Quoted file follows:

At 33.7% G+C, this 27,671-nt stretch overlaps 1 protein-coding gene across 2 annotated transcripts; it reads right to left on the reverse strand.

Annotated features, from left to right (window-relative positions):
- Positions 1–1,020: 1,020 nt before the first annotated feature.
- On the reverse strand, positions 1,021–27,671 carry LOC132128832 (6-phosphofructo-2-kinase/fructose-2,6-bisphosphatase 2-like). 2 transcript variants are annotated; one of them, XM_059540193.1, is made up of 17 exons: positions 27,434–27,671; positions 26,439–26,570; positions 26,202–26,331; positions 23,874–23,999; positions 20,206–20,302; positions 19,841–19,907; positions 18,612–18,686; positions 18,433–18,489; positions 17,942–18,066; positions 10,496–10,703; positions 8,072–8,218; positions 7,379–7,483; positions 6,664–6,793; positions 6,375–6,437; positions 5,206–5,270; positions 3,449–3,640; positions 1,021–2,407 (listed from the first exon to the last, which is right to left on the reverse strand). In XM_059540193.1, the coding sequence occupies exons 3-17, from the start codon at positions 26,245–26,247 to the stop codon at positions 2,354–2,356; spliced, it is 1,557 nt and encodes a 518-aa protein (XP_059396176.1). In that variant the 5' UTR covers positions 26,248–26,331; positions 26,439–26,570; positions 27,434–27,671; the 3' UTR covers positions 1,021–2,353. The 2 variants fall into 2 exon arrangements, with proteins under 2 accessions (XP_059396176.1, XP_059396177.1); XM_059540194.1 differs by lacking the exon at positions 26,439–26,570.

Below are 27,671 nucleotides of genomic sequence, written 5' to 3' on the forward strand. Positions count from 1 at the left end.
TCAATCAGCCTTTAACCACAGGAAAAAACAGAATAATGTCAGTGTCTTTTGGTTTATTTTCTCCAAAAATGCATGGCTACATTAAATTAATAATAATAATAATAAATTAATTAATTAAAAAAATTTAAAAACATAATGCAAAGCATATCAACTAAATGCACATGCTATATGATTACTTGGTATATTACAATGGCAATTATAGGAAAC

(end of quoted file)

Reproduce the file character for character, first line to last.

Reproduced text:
At 33.7% G+C, this 27,671-nt stretch overlaps 1 protein-coding gene across 2 annotated transcripts; it reads right to left on the reverse strand.

Annotated features, from left to right (window-relative positions):
- Positions 1–1,020: 1,020 nt before the first annotated feature.
- On the reverse strand, positions 1,021–27,671 carry LOC132128832 (6-phosphofructo-2-kinase/fructose-2,6-bisphosphatase 2-like). 2 transcript variants are annotated; one of them, XM_059540193.1, is made up of 17 exons: positions 27,434–27,671; positions 26,439–26,570; positions 26,202–26,331; positions 23,874–23,999; positions 20,206–20,302; positions 19,841–19,907; positions 18,612–18,686; positions 18,433–18,489; positions 17,942–18,066; positions 10,496–10,703; positions 8,072–8,218; positions 7,379–7,483; positions 6,664–6,793; positions 6,375–6,437; positions 5,206–5,270; positions 3,449–3,640; positions 1,021–2,407 (listed from the first exon to the last, which is right to left on the reverse strand). In XM_059540193.1, the coding sequence occupies exons 3-17, from the start codon at positions 26,245–26,247 to the stop codon at positions 2,354–2,356; spliced, it is 1,557 nt and encodes a 518-aa protein (XP_059396176.1). In that variant the 5' UTR covers positions 26,248–26,331; positions 26,439–26,570; positions 27,434–27,671; the 3' UTR covers positions 1,021–2,353. The 2 variants fall into 2 exon arrangements, with proteins under 2 accessions (XP_059396176.1, XP_059396177.1); XM_059540194.1 differs by lacking the exon at positions 26,439–26,570.

Below are 27,671 nucleotides of genomic sequence, written 5' to 3' on the forward strand. Positions count from 1 at the left end.
TCAATCAGCCTTTAACCACAGGAAAAAACAGAATAATGTCAGTGTCTTTTGGTTTATTTTCTCCAAAAATGCATGGCTACATTAAATTAATAATAATAATAATAAATTAATTAATTAAAAAAATTTAAAAACATAATGCAAAGCATATCAACTAAATGCACATGCTATATGATTACTTGGTATATTACAATGGCAATTATAGGAAAC